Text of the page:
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Toshiba Builds Personal-Sized Micro Nuclear Reactor? Huh?

Illustration for article titled Toshiba Builds Personal-Sized Micro Nuclear Reactor? Huh?

Here's an idea that's not going to go over well with the Department of Homeland Security: Toshiba has reportedly developed a nuclear reactor that will fit in your basement. Measuring 20 feet wide by 6 feet long, it cranks out 200kW and doesn't even require Homer Simpson to operate, since it's supposedly totally automatic and can't overheat. According to Next Energy News, this is not some pie-in-the-sky tech, either.

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They're saying that Toshiba will be installing the first one in Japan next year, with working reactors coming to Europe and America by 2009. While we'd really like to go off-grid, something's fishy about all this. This must be a hoax. Next: personal nuclear weapons? [Next Energy News, via Dvorak Uncensored]

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DISCUSSION

@Bender: Most reactors today actually don't use conrol rods to control the reaction. Most reactors on U.S. soil are pressurized water reators, which use a "chemical shim" to control the reaction (basically boric acid). The boron absorbs neutrons to keep the reation in check and allow the fuel to "burn" evenly (at least as evenly as possible). The control rods are for emergencies and keeping the reactor subcritical (read: shutdown).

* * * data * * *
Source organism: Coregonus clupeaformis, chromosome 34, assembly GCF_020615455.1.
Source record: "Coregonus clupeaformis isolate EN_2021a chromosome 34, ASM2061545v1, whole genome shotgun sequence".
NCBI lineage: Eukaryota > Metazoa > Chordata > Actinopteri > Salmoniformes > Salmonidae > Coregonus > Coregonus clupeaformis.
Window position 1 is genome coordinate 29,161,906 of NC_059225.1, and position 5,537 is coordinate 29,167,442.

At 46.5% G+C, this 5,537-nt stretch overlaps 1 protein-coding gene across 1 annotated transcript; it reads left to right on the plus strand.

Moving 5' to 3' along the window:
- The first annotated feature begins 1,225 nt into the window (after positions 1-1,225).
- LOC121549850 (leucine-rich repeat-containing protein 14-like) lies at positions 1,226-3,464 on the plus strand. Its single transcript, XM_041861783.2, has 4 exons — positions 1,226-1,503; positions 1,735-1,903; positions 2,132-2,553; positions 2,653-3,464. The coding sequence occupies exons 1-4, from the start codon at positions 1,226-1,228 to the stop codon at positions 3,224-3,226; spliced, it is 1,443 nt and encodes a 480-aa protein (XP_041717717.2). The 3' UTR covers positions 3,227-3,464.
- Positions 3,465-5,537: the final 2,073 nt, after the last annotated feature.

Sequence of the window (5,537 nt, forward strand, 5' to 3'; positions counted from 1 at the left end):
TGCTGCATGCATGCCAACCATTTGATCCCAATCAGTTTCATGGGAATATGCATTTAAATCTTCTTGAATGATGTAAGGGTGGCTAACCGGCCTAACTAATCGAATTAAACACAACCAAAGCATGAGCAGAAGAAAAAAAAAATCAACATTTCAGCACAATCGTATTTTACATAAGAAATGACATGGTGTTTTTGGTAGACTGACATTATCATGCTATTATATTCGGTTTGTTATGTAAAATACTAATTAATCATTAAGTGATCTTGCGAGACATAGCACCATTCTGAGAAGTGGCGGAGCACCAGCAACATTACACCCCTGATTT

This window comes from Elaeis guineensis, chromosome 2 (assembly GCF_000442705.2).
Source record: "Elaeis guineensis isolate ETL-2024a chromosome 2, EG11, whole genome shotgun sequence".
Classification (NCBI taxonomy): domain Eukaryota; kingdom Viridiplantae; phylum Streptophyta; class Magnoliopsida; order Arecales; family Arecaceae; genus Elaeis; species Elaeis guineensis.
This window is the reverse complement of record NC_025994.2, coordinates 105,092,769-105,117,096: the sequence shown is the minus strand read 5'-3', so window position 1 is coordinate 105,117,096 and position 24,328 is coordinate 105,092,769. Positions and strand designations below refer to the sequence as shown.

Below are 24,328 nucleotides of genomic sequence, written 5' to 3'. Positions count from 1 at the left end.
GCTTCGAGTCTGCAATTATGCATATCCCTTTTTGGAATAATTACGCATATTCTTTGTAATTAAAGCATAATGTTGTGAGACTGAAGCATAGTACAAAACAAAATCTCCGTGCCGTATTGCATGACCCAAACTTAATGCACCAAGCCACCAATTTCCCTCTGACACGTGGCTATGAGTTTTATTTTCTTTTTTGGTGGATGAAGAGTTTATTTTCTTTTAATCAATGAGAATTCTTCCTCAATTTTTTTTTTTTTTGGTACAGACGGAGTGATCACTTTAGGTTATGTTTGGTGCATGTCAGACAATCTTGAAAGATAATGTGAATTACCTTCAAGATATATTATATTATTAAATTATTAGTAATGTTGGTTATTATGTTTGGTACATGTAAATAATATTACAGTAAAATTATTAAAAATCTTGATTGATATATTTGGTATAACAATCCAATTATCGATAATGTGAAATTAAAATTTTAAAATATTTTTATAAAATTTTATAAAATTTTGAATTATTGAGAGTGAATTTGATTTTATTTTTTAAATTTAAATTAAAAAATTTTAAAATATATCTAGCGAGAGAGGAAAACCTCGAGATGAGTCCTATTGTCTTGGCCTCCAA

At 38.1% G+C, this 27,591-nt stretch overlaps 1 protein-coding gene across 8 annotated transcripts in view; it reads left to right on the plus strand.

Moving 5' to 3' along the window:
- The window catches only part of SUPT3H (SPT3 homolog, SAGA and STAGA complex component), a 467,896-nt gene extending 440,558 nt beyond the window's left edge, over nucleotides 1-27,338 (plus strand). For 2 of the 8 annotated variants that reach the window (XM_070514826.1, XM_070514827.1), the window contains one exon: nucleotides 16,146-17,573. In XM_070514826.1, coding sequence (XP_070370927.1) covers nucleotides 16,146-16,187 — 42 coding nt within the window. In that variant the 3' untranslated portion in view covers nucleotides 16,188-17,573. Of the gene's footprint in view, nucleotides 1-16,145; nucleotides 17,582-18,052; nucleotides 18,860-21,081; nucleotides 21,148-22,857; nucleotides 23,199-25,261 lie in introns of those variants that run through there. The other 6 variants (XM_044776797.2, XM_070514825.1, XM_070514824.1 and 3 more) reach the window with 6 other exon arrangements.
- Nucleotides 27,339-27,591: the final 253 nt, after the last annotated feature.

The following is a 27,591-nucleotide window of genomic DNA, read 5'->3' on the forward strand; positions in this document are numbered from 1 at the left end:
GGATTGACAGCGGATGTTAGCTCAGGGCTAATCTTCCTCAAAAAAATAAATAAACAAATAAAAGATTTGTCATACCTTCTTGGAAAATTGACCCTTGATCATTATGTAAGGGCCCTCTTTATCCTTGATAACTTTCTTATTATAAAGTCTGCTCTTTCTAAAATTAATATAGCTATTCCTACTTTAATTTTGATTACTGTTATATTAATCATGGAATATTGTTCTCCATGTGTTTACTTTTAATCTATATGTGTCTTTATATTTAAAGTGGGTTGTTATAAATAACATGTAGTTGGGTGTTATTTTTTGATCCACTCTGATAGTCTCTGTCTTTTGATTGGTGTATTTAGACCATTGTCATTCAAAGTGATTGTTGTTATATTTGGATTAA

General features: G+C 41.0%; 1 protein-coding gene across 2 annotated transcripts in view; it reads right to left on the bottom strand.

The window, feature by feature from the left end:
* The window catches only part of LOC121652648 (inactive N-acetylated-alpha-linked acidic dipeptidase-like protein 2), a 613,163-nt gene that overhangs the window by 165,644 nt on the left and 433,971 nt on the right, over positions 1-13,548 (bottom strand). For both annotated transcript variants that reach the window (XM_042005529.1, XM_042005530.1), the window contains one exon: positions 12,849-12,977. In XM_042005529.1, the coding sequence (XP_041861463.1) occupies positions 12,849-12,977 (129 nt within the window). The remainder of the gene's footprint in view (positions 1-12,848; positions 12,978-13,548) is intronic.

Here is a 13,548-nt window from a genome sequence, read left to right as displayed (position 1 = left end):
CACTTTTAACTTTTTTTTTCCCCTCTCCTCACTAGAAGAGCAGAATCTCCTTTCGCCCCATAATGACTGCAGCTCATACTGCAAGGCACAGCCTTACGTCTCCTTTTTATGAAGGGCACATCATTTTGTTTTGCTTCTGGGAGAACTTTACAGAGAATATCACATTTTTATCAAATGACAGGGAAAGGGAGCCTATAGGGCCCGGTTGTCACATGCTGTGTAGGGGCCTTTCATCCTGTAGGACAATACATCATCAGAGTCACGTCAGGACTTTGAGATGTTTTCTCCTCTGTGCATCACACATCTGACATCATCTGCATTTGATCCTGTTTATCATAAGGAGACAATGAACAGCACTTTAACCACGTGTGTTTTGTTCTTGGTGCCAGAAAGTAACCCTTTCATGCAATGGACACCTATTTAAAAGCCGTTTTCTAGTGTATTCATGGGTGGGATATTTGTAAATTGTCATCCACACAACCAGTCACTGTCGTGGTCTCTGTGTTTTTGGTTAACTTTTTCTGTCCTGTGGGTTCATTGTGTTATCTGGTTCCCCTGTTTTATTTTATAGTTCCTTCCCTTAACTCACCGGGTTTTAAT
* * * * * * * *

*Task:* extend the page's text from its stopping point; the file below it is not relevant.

In regard to the "safety violations", it's true that reactors are regularly cited for issues by the NRC, but a only a small percentage of these are considered to be safety-related. If the NRC finds something wrong that jeapordizes the safety of the plant, it's shut down until it gets fixed. One problem is that nearly every reactor is different from every other reactor, so finding issues is an ongoing process at each individual site. Also, the methods for analyzing systems in the reactors are always being updated. This is a good thing, but it does occasionally mean that the safety margin for components/systems isn't always as good as we first predicted. With the new information, some systems might not meet the goals they were designed for so the plant is cited and the piece or pieces are fixed.

The system is FAR from perfect, but I think we're going a pretty good job with what we've got. As a part of the nuclear energy community, I'm glad the US is going towards standardized designs for this reason. And a reactor in my basement? Sign me up! Yay for a peek at the future and some rational dialog on the subject of nuclear power.